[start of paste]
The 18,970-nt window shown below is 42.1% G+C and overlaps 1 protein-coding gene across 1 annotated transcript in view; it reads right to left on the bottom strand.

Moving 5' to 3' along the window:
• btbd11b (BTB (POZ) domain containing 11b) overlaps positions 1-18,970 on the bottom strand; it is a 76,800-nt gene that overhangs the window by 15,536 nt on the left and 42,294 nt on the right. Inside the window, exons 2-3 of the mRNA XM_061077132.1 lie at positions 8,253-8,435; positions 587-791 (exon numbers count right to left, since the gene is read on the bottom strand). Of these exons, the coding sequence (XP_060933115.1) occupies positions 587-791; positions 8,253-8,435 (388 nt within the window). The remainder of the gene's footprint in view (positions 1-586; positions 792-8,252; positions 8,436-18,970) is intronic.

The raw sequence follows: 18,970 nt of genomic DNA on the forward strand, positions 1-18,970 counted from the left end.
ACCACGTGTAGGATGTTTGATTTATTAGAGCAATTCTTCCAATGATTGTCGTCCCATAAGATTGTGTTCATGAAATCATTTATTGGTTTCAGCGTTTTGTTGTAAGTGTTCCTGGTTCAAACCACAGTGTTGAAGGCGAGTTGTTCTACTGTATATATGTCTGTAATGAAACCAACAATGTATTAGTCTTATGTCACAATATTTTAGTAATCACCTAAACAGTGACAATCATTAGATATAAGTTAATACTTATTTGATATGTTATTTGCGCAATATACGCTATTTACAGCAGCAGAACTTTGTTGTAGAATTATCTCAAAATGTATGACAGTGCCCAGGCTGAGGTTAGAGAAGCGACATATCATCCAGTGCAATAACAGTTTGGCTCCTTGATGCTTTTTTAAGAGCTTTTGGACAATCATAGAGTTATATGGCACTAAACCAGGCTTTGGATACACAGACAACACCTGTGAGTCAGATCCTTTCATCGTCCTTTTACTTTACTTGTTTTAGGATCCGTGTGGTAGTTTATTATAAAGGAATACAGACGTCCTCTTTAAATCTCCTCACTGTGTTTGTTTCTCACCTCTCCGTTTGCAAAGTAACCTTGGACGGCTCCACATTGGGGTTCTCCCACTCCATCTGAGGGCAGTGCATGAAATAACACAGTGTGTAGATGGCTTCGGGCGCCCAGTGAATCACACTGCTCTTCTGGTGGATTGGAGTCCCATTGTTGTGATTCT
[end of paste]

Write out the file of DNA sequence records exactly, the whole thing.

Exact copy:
The 18,970-nt window shown below is 42.1% G+C and overlaps 1 protein-coding gene across 1 annotated transcript in view; it reads right to left on the bottom strand.

Moving 5' to 3' along the window:
• btbd11b (BTB (POZ) domain containing 11b) overlaps positions 1-18,970 on the bottom strand; it is a 76,800-nt gene that overhangs the window by 15,536 nt on the left and 42,294 nt on the right. Inside the window, exons 2-3 of the mRNA XM_061077132.1 lie at positions 8,253-8,435; positions 587-791 (exon numbers count right to left, since the gene is read on the bottom strand). Of these exons, the coding sequence (XP_060933115.1) occupies positions 587-791; positions 8,253-8,435 (388 nt within the window). The remainder of the gene's footprint in view (positions 1-586; positions 792-8,252; positions 8,436-18,970) is intronic.

The raw sequence follows: 18,970 nt of genomic DNA on the forward strand, positions 1-18,970 counted from the left end.
ACCACGTGTAGGATGTTTGATTTATTAGAGCAATTCTTCCAATGATTGTCGTCCCATAAGATTGTGTTCATGAAATCATTTATTGGTTTCAGCGTTTTGTTGTAAGTGTTCCTGGTTCAAACCACAGTGTTGAAGGCGAGTTGTTCTACTGTATATATGTCTGTAATGAAACCAACAATGTATTAGTCTTATGTCACAATATTTTAGTAATCACCTAAACAGTGACAATCATTAGATATAAGTTAATACTTATTTGATATGTTATTTGCGCAATATACGCTATTTACAGCAGCAGAACTTTGTTGTAGAATTATCTCAAAATGTATGACAGTGCCCAGGCTGAGGTTAGAGAAGCGACATATCATCCAGTGCAATAACAGTTTGGCTCCTTGATGCTTTTTTAAGAGCTTTTGGACAATCATAGAGTTATATGGCACTAAACCAGGCTTTGGATACACAGACAACACCTGTGAGTCAGATCCTTTCATCGTCCTTTTACTTTACTTGTTTTAGGATCCGTGTGGTAGTTTATTATAAAGGAATACAGACGTCCTCTTTAAATCTCCTCACTGTGTTTGTTTCTCACCTCTCCGTTTGCAAAGTAACCTTGGACGGCTCCACATTGGGGTTCTCCCACTCCATCTGAGGGCAGTGCATGAAATAACACAGTGTGTAGATGGCTTCGGGCGCCCAGTGAATCACACTGCTCTTCTGGTGGATTGGAGTCCCATTGTTGTGATTCT